My story is unique and personal, yet it is universal in that we all struggle with something every day, regardless of age or background. It's part of the human experience. And in this case, in this story, that experience focuses on hearing loss. But whoever you are, and wherever you may be on your path in life as you read it, I hope you will find something of use and value in my own story. I was assisted in telling it by ghostwriter B—Kim Taylor in New York City.
And finally, isn't sharing what makes life so wonderful and enriching? Where would we be if we didn't help one another by sharing our knowledge and resources - parent to child, friend to friend, teacher to student, country to country, and foundations such as HearStrong Visionary Fund to authors and readers. The impetus to share what we know will improve others' lives is one of the most magnificent things about being human. And so, it is with this desire that I give you Hearing for Success: The Story of a HearStrong Champion. I hope it becomes a bookshelf staple at home and in education.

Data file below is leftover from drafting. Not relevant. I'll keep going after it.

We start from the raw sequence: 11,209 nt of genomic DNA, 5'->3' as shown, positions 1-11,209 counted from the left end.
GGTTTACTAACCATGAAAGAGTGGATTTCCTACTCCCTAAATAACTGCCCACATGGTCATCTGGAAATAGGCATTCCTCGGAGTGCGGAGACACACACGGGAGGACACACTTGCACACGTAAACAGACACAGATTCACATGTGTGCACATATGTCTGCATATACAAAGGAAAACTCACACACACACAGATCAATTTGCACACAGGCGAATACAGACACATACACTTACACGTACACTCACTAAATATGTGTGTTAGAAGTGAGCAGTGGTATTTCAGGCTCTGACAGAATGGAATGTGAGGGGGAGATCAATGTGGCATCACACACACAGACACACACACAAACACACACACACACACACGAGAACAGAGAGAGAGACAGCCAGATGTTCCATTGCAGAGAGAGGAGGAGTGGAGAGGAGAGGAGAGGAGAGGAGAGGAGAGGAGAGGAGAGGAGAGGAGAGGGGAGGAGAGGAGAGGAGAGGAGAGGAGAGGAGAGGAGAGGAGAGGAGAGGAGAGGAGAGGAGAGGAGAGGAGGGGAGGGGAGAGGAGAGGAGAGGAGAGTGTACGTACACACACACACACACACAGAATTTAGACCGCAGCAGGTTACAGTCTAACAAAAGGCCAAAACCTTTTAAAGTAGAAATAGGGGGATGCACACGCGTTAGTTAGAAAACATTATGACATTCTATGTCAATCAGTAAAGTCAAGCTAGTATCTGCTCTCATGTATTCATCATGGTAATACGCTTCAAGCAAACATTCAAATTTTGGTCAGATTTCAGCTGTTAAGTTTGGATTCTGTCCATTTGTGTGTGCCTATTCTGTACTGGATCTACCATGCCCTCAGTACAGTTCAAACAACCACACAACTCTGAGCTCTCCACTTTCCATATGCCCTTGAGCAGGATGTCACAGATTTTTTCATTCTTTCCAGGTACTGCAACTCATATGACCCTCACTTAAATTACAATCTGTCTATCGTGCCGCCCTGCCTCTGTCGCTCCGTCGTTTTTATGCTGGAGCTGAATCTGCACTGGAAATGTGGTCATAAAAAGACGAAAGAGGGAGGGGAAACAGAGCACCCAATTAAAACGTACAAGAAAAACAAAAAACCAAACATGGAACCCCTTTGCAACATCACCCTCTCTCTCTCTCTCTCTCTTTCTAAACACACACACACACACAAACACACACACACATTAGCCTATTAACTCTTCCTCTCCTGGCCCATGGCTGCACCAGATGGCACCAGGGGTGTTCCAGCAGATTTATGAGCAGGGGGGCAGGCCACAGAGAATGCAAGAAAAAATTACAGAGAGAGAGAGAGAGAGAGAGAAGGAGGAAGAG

Provide a word of encouragement for those who live with hearing loss?
Understand the empowerment from failing forward. Keep a mental positive attitude, take control of your hearing loss through acceptance, awareness, education, support, and more importantly, never stop believing in you because hearing loss is only an obstacle. It doesn't define the wonderfully made person you are.

What's next for Latisha?
First, I'm thankful to you for honoring me this Black History Month. Thank you for sharing my story. 
On April 27, I am a panelist for the NJ Statewide 8th Annual Network for Competence "Building Bridges Breaking Barriers & Cultivating cultural Competencies with diverse-deaf, deaf-blind, and hard of hearing community.
I'm hoping to complete my Ph.D. within the next couple of months. I would like to be a researcher in my field. I plan to continue volunteering my time to HLAA Essex County Chapter, NJ State Association, Span Parenting Advocacy Network, and open to whatever plans God has orchestrated for my life.

  • The Caroline Bass Fund
    The Caroline Bass Fund